It came to me now. She had said that her Aunt had disappeared – said she ran off with a salesman – went to New Orleans. The family thought that her Uncle had killed her. I was scared shitless. I ran upstairs to our bedroom and pulled open the drawers in her bureau. Empty, all empty – she did leave – she really did leave. The drawers all slammed shut, on their own, and I fell over backwards. Then, as I sat there stunned, the bottom drawer slowly opened. It beckoned me and on all fours I crawled over and looked in. There was a pistol in the drawer. It wasn’t mine, but I felt as if it should be. I reached in and picked it up. I knew what I had to do. I had to go down in that dark, dank, stupid cellar and face what ever was down there tormenting me. I was a man, after all, and I had better face what ever this thing was.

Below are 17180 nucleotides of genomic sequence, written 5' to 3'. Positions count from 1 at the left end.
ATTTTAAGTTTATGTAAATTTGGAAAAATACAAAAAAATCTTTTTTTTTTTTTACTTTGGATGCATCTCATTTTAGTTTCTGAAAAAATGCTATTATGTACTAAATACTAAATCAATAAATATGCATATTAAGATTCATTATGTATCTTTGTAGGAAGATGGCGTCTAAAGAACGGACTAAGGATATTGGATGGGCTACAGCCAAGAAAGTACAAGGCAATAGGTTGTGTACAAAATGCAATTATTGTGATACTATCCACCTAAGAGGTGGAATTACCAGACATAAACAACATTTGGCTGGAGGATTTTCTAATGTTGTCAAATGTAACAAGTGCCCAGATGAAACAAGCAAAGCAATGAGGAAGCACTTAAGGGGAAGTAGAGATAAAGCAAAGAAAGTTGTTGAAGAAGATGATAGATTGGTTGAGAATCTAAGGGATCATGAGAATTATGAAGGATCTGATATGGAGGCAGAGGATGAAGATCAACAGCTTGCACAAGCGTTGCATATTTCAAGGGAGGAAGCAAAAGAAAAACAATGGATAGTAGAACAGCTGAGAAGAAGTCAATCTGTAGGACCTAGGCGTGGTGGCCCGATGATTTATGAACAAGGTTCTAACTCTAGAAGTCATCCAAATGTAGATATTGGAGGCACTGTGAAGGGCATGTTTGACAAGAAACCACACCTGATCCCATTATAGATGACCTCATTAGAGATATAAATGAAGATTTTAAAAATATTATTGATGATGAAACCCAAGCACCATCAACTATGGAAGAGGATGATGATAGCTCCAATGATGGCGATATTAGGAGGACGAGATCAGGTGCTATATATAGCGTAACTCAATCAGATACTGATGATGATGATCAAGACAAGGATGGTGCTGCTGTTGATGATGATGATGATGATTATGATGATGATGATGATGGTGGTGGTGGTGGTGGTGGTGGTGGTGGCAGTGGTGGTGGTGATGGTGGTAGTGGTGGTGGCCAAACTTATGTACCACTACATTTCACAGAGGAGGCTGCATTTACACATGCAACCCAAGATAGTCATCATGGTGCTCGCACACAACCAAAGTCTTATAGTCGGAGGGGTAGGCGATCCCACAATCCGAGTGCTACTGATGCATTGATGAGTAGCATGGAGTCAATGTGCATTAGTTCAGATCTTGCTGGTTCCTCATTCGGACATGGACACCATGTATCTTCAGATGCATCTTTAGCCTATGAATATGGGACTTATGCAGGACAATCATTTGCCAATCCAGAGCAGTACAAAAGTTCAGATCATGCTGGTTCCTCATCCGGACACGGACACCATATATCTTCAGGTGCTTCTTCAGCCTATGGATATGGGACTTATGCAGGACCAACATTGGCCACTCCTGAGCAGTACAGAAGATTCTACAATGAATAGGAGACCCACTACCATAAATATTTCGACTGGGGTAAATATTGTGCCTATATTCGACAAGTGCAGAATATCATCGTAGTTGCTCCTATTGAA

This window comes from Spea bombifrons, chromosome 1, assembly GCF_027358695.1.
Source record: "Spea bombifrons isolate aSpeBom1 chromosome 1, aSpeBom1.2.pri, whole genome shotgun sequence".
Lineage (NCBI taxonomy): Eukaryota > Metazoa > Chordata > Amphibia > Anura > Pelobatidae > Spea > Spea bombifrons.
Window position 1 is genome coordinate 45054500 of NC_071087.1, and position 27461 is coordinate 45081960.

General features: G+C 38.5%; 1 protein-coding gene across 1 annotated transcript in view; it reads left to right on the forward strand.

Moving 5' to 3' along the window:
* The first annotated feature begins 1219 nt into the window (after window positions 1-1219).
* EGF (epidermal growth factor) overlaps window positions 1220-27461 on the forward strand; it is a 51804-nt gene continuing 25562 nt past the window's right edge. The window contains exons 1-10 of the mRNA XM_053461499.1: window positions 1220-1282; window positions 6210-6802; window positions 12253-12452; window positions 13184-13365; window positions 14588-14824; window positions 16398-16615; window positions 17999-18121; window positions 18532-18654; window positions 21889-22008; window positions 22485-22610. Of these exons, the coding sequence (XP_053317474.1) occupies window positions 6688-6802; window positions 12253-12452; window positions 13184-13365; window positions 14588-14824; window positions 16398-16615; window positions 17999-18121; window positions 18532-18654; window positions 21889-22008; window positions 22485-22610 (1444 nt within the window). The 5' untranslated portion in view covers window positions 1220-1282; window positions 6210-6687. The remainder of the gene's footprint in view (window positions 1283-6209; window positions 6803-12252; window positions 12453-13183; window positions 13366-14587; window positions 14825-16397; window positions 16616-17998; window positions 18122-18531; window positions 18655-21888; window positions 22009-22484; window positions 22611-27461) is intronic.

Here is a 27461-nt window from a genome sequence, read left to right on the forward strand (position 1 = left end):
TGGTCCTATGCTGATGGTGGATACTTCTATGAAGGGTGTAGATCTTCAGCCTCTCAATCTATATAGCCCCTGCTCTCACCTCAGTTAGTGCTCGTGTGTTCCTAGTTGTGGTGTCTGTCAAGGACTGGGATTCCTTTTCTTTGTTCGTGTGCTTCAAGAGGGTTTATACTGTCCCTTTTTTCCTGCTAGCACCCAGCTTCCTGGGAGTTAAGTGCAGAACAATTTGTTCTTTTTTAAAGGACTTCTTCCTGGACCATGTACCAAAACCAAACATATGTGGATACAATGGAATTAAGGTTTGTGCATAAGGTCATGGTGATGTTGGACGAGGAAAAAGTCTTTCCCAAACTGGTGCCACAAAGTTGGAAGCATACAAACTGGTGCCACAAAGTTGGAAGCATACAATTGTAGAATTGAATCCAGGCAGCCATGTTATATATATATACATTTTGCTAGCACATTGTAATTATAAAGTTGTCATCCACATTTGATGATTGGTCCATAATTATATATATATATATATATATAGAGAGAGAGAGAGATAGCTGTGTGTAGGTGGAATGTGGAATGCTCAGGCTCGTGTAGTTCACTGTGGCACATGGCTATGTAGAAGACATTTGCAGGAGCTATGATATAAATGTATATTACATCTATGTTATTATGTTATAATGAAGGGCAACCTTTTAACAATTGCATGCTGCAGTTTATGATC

“Oh, you’re so smart, aren’t you? You knew that your uncle had killed your aunt, Sophia, right? You’re whole freakin’ family knew. You didn’t want me to remodel this house, ‘cause you knew I would find the body. You bitch! Were all of you in on it? You’re all criminals, you and your ridiculous family. I’ll go down there, dig up your Aunt, and then call the Police. You’ll get what you have comin’ – You’ll get what you have comin’ – you betcha! I’m glad you’re gone – I am so glad you’re gone.” I mumbled angrily to myself all the way down the stairs, until I was standing in front of the cellar door. Trick-or-treat!